Washington, DC (April 24, 2018) — Over the past few days, Audrey Truschke, Assistant Professor of South Asian History at Rutgers University, has again caused serious uproar among Hindus due to her inflammatory remarks.
In this latest row, Truschke tweeted that in the sacred Hindu text, the Ramayana, Sita described Lord Rama, her consort, as a “misogynistic pig.” Sita is worshipped by practicing Hindus as an incarnation of Goddess Lakshmi, the Goddess of Prosperity.
The outcry over her inflammatory translation, as anyone, including Truschke, no doubt predicted, was quick, vocal, and extensive. While many Hindu thought leaders and journalists challenged her interpretation factually and with reason, some tweeters identifying as Hindu were unfortunately themselves misogynistic and uncouth at times, feeding into the very reaction Truschke likely intended to provoke.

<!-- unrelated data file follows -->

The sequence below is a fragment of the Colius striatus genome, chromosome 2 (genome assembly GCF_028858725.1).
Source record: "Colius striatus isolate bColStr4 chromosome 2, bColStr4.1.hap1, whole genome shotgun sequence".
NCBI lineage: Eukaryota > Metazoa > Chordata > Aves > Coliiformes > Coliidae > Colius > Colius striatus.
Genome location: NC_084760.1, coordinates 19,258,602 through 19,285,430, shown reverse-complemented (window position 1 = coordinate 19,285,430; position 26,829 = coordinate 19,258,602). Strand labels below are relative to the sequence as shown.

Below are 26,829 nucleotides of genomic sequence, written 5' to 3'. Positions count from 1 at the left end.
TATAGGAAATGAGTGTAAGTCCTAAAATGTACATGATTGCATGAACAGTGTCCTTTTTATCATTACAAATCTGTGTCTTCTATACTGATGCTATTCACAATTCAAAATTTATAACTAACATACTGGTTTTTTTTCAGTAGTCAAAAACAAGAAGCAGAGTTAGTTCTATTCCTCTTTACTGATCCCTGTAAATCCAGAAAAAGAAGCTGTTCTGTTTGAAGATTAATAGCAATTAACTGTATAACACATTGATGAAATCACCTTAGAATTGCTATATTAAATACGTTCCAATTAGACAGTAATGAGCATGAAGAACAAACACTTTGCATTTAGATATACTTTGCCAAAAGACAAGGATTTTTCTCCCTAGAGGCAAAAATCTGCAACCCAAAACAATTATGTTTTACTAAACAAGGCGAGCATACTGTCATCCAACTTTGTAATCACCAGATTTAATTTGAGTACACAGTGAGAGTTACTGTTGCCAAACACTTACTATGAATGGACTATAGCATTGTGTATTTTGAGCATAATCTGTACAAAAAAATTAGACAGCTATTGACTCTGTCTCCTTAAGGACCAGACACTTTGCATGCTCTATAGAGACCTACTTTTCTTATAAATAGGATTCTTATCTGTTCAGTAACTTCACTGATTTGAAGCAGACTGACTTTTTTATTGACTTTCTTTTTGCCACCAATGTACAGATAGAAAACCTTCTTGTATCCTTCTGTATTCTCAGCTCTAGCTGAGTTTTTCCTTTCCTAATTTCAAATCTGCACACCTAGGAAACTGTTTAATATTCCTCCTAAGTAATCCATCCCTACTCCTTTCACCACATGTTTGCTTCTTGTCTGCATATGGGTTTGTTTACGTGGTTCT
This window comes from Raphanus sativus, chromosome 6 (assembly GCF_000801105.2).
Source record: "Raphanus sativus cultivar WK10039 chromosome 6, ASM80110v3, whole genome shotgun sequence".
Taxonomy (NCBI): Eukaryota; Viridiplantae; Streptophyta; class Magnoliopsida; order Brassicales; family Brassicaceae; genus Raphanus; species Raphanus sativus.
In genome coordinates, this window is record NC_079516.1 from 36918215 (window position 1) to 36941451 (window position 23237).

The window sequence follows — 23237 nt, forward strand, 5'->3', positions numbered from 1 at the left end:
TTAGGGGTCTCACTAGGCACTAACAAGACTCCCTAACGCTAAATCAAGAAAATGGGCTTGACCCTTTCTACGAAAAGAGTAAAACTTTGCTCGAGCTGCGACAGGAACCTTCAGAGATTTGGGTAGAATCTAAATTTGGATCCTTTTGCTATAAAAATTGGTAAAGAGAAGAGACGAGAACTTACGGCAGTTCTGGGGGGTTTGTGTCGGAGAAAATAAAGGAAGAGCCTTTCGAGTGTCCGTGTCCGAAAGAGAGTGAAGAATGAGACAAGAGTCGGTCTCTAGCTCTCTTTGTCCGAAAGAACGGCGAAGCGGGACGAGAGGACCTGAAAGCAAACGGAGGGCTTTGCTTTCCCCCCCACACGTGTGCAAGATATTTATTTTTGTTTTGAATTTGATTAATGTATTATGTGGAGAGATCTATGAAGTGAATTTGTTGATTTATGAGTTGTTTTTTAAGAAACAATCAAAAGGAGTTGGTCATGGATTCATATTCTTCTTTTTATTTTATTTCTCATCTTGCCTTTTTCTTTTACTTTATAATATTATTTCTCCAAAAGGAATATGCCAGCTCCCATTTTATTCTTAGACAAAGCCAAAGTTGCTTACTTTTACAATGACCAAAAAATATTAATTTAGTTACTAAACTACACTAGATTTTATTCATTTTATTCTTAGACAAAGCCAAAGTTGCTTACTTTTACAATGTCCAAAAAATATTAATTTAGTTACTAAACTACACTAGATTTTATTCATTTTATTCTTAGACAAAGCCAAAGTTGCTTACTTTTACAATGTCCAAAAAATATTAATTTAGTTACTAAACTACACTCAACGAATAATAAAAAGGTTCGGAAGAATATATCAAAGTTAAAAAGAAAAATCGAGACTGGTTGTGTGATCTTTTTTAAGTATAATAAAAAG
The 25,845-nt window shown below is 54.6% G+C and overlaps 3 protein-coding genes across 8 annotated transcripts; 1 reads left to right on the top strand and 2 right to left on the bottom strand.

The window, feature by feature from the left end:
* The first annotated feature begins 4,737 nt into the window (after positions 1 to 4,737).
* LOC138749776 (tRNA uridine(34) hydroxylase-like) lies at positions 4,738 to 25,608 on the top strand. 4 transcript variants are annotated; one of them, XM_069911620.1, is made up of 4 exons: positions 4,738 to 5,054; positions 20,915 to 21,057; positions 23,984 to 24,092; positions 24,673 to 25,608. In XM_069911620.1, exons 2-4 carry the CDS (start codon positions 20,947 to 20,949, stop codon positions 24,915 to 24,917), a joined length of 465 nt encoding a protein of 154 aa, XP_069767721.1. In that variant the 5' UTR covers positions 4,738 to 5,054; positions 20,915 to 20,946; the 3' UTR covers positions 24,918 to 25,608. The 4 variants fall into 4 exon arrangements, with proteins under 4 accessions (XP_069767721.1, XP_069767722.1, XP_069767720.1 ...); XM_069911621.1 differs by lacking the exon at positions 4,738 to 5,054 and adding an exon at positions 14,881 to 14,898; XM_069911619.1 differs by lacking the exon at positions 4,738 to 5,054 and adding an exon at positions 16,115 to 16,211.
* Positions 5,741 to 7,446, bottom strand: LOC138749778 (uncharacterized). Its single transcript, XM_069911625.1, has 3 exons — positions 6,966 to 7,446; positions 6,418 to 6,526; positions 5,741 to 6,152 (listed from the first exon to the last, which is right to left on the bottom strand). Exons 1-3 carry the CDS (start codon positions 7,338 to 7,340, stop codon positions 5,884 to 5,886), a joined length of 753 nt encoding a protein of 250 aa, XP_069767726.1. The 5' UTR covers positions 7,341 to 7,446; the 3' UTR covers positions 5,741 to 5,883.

We believe Audrey Truschke, who has frequently courted controversy and baited twitterati, intentionally offered a provocative and incendiary interpretation of the Ramayana. And we are not alone.
Dr. Robert P. Goldman, a professor of South and Southeast Asian Studies at the University of California, Berkeley and the academic whose translation Truschke cited, described Truschke’s interpretation as “quite shocking” and “highly inappropriate” in a private email. He further noted that while “extremely disturbing, “ it wasn’t “unexpected to learn that AT [Audrey Truschke] has used such inappropriate language.”
Truschke’s activities on Twitter — hardly a forum for serious intellectual or academic exchange — seem calculated to outrage and offend the sensibilities of Hindus, to no apparent greater purpose, and are devoid of any academic integrity. Threats of violence she received are inexcusable and deplorable, however her juvenile and incendiary actions, particularly at a time when relations between scholars and practicing Hindus are at a low ebb, are unbefitting of any serious scholar.